Friday, July 21, 2006
Camera Obscura - Clerks, Comics and the Comic-Con
The 2006 Comic-Con in San Diego brings out some big names in comics and in movies, and it may well be the Year of the Comic Book since the Post Office will issue a superhero stamp set on Friday. Projects of all types, from graphic novels to new movies and games much more are offered to fans this weekend in a kind of approval-hunt from the real board of directors - the fans who buy and read and often imitate the products offered.
A full list of the weekend's events are offered a IGN.com which includes a public debate/discussion between Depak Chopra and Grant Morrison on the Seven Spiritual Laws of Superheroes. This weird collision of corporate and private minds is seldom dull and has expanded to include just about any product imaginable. This is a bona-fide cultural stew of ideas and arguments about whether Batman could off Superman or if Halo could off them both.
The super-powered vigilante has been a constant in American culture for more than 60 years, survivng a blistering Congressional investigation in the 1950s, the campy inventions of television in the 1960s and 70s and arrives in the 21st Century with the appropriate computerized effects to tackle issues like the Patriot Act. Comics often stand today as the philosophical musings of the American mind. Often the main characters are there to save us from ourselves or face the wrath of a public who sees them as a menace.
I'd bet cash money many of those who attend will also leave the convention to take in director kevin Smith's newest movie, "Clerks 2." Smith is a major fanboy and a major player in all the creative realms visible at the convention. Smith has created his own universe of characters and events which run all through his productions (well, maybe not "Jersey Girl"). His View Askew production company has had a large presence on the Web via Movie Poop Shoot and his My Boring Ass Life blog.
A fascinating glimpse of how fanatical the fans and the corporate world following Smith's career have become were documented in "An Evening With Kevin Smith." This 224-minute documentary offers Smith in a very relaxed tour of college campuses talking about the minor details of his movies, the high-profile productions that came his way after his cult fame developed and shows his storytelling skills in a very watchable movie. Once I started watching and listening, it simply became impossible to stop. His recounting of the bland and the bizarre events fame provided is a must-see.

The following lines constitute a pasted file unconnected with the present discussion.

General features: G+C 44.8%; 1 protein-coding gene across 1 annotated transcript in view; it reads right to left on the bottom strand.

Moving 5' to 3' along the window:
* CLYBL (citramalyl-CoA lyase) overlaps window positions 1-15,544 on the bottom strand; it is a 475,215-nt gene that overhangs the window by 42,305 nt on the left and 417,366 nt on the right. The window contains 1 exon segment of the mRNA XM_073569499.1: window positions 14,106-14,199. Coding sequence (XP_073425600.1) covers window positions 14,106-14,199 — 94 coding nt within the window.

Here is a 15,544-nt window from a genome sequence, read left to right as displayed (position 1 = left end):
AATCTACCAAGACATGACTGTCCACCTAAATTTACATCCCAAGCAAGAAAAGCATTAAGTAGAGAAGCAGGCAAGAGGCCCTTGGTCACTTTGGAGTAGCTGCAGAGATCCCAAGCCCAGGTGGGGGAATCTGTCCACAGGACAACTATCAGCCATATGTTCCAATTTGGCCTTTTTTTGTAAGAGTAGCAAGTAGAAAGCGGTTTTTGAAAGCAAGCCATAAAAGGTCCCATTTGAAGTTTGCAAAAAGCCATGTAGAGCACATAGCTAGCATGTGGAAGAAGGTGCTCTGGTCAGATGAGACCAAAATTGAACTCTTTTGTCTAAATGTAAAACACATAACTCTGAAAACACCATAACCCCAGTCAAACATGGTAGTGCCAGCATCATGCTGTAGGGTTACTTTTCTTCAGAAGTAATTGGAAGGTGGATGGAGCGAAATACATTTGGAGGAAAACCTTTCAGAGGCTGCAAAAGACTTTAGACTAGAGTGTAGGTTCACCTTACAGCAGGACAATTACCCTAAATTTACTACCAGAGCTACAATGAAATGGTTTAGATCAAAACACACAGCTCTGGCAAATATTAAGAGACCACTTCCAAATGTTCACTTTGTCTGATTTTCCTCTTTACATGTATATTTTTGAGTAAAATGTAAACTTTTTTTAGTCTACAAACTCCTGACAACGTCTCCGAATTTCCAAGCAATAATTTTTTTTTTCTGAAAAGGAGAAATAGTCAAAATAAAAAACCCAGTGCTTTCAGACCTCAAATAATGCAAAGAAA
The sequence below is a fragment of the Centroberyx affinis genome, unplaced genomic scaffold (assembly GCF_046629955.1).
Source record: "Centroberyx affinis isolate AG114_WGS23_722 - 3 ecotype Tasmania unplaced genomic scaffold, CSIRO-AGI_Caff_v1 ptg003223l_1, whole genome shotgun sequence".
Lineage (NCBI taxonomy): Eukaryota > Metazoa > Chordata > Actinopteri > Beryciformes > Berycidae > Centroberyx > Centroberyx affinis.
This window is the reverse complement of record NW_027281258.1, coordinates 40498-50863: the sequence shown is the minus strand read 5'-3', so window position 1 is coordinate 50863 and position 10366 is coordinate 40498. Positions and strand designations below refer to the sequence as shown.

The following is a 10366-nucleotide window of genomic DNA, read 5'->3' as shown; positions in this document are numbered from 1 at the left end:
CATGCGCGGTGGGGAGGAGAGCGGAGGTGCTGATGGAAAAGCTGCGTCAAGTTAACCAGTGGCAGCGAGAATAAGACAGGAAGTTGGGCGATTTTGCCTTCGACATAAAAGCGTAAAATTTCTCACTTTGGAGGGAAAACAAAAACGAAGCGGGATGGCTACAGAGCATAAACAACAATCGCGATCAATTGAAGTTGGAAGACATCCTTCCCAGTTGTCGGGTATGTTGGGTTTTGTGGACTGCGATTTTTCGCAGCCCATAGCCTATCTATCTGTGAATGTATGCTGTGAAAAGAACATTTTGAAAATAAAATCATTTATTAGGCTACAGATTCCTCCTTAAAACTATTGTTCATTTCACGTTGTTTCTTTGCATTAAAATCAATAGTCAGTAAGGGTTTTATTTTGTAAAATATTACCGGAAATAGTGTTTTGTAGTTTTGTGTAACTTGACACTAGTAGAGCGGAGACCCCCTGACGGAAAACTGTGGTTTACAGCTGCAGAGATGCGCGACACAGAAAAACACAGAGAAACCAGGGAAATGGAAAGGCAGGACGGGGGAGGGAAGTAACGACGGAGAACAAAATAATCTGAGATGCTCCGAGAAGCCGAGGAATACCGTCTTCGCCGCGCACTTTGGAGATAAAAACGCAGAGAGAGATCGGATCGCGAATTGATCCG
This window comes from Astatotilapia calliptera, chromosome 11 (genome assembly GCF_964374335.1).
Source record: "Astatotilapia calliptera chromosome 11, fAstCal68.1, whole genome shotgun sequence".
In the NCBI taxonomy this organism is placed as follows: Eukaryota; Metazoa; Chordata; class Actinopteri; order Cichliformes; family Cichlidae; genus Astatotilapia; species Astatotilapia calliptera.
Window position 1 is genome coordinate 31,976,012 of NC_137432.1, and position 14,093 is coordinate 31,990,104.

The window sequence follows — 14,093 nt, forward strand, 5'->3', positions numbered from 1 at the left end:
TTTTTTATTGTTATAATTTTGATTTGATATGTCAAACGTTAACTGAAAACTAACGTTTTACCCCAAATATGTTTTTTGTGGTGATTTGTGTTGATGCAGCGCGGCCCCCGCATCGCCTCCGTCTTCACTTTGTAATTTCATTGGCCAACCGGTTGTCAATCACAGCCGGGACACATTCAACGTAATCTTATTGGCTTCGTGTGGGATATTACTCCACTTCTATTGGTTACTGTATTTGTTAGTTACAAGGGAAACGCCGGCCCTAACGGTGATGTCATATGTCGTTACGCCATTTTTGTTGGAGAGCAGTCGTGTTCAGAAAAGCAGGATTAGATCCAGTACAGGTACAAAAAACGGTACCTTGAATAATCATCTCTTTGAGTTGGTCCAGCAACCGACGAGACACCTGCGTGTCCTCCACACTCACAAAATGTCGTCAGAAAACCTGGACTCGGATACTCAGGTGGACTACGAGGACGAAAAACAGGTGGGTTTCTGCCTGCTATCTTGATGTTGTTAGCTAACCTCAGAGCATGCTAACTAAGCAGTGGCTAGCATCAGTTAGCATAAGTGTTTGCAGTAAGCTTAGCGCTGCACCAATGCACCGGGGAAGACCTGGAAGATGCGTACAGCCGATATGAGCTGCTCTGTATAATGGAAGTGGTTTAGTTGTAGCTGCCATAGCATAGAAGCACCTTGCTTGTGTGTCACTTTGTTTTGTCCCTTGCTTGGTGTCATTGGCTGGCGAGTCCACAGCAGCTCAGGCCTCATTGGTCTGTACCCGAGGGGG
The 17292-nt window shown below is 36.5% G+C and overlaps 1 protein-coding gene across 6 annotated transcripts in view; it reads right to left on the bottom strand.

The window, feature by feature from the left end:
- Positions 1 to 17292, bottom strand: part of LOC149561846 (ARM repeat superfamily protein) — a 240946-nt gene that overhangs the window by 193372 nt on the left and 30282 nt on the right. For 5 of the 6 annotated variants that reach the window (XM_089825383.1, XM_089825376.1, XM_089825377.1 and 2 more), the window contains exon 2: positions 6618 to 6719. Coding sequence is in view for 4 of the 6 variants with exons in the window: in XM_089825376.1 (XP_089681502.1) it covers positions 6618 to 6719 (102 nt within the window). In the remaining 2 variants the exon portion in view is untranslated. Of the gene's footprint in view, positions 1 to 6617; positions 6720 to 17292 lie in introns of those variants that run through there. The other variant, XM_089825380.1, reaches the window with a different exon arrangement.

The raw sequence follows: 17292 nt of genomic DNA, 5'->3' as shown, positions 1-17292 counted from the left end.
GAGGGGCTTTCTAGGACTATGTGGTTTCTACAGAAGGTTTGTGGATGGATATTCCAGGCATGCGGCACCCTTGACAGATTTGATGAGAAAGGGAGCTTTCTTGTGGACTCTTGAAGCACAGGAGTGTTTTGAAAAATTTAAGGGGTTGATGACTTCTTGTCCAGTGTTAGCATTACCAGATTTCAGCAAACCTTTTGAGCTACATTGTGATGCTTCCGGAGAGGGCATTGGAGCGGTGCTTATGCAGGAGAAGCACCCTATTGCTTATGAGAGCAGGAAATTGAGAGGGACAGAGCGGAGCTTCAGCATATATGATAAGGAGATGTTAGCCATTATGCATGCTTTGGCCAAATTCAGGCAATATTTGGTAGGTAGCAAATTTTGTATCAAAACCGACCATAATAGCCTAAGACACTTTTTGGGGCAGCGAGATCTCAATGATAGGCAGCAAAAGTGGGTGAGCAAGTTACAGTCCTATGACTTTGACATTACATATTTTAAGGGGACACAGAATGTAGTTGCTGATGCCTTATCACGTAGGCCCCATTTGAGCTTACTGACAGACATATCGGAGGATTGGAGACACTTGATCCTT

Pop culture myth-making is a goal for another filmmaker, M. Night Shyamalan, and it's a goal he seldom reaches. One of the most overrated and undertalented writer/directors I've had the awful chore of experiencing may be getting a stiff rebuke this weekend as his movie "Lady In The Water" is released.
Honestly, one OK movie (Sixth Sense) and some truly awful ones (Unbreakable, The Village) has led Night (who names their kid Night?) to this new faux mystery film with a story about "narfs" and "scrunts" and features himself as a Great Misunderstood Writer. I'll pass.
Some years ago I reluctantly attended a screening of the movie "Road House" with Patrick Swayze as the Ultimate Bouncer. Five young women in the audience screamed like swooning banshees throughout the movie, and I admit that the movie was so awful I kinda liked it. Now thanks to the Mike Nelson of Mystery Science Theatre 3000 fame, you can watch the movie and listen to Nelson's commentary via a new web site called RiffTrax. "We don't make movies, we make fun of them" boasts the advertising. It would be great to see more unauthorized movie commentaries shredding your favorite or least favorite film.
Writer/director Danny Boyle expands his catalog into science-fiction in a movie called "Sunshine," about a last-ditch effort to repair the failing Sun, is currently in production. Boyle has been running throgh the genres of film in movies like "Trainspotting" to "A Life Less Ordinary" to "28 Days Later". A behind the scenes and making of collection of clips available here.
"Night of the Living Dead in 3-D"??? Yes, it's shambling to life.
"Adventures of Brisco County Jr" arrives on DVD as does star Bruce Campbell's other short-lived TV series, "Jack of All Trades."